- The Washington Times - Tuesday, November 15, 2005

The nation’s border czar, who leaves office this month, says protecting America against terrorists and other threats is possible, but only if Congress and the White House show they are serious about dealing with the issue of border security “and dealing with it effectively.”

U.S. Customs and Border Protection Commissioner Robert C. Bonner, during an interview last week at CBP headquarters in Washington, said national security interests depend on the willingness of Congress and the White House to effectively support a security initiative that calls for new detection technology and manpower.

“There is a national consensus that we ought to do a better job of controlling our borders,” said Mr. Bonner, who is returning to private law practice in Los Angeles after more than four years at the CBP and its predecessor agency, the U.S. Customs Service.

“I believe there is a strong sentiment and growing support in both Congress and the White House for an effective border security program, and our national security depends on it,” he said. “But both are going to have to show they are … moving forward on the issue to demonstrate their seriousness.”

Mr. Bonner acknowledged that the CBP, particularly the Border Patrol with 11,000 agents nationwide, does not have enough manpower and lacks sufficient detection technology, but said the agency has vigorously sought a new national strategy to secure the “right combination” of personnel, technology and infrastructure.

Mr. Bonner said achieving a sound border strategy to protect against terrorists and others will require highly trained and well-equipped Border Patrol agents, integrated detection technology, and air and marine support.

“We must leverage the best technology available to detect and cue us to illegal entries,” he said. “But I recognize, and we must never forget, that it is the … CBP’s well-trained and highly motivated Border Patrol agents who, in the final analysis, get the job done.”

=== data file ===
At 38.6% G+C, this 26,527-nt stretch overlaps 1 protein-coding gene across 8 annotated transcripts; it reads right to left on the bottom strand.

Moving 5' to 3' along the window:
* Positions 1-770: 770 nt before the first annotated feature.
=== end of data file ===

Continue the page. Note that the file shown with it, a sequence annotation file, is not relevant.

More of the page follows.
Mr. Bonner declined to say how many additional agents it would take to secure the border, although he has hinted in the past that a force of 19,000, with a crucial corresponding increase in technology, could do the job.

“Without the necessary detection technology, it will take a lot more agents to establish control on the border,” he said.

President Bush has signed legislation authorizing an additional 1,000 Border Patrol agents for fiscal 2006. The agents are expected to be on the job by the end of September.

But Rep. Peter T. King, New York Republican and chairman of the House Homeland Security Committee, introduced legislation this week authorizing 8,000 new Border Patrol agents and requiring the Department of Homeland Security to develop a joint strategic plan to provide the Border Patrol with military support.

“The terrorist attacks of September 11 made it clear that our nation must be more aggressive in preventing terrorists from entering the United States,” Mr. King said.

Created in March 2003, U.S. Customs and Border Protection includes 42,000 employees from U.S. Customs, the Border Patrol, the U.S. Immigration and Naturalization Service and the Animal and Plant Health Inspection Service. Its 2006 budget is $6.7 billion.

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